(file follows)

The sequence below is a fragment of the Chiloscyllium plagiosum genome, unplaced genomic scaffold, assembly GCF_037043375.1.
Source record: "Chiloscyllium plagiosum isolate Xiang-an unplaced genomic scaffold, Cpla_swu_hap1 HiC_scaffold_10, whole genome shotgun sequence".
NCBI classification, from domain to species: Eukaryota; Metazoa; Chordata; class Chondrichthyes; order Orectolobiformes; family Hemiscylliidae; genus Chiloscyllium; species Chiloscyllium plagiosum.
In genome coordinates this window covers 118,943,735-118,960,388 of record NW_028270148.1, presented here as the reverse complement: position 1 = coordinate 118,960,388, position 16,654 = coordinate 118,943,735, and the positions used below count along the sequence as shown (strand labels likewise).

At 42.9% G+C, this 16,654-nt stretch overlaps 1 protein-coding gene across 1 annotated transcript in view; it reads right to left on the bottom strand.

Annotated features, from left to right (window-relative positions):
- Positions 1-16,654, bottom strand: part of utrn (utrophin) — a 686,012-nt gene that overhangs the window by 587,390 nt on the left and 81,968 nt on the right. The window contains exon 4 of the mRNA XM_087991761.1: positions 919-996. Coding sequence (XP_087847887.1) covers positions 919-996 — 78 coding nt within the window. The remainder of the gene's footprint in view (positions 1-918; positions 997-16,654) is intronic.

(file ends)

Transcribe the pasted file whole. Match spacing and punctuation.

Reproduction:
The sequence below is a fragment of the Chiloscyllium plagiosum genome, unplaced genomic scaffold, assembly GCF_037043375.1.
Source record: "Chiloscyllium plagiosum isolate Xiang-an unplaced genomic scaffold, Cpla_swu_hap1 HiC_scaffold_10, whole genome shotgun sequence".
NCBI classification, from domain to species: Eukaryota; Metazoa; Chordata; class Chondrichthyes; order Orectolobiformes; family Hemiscylliidae; genus Chiloscyllium; species Chiloscyllium plagiosum.
In genome coordinates this window covers 118,943,735-118,960,388 of record NW_028270148.1, presented here as the reverse complement: position 1 = coordinate 118,960,388, position 16,654 = coordinate 118,943,735, and the positions used below count along the sequence as shown (strand labels likewise).

At 42.9% G+C, this 16,654-nt stretch overlaps 1 protein-coding gene across 1 annotated transcript in view; it reads right to left on the bottom strand.

Annotated features, from left to right (window-relative positions):
- Positions 1-16,654, bottom strand: part of utrn (utrophin) — a 686,012-nt gene that overhangs the window by 587,390 nt on the left and 81,968 nt on the right. The window contains exon 4 of the mRNA XM_087991761.1: positions 919-996. Coding sequence (XP_087847887.1) covers positions 919-996 — 78 coding nt within the window. The remainder of the gene's footprint in view (positions 1-918; positions 997-16,654) is intronic.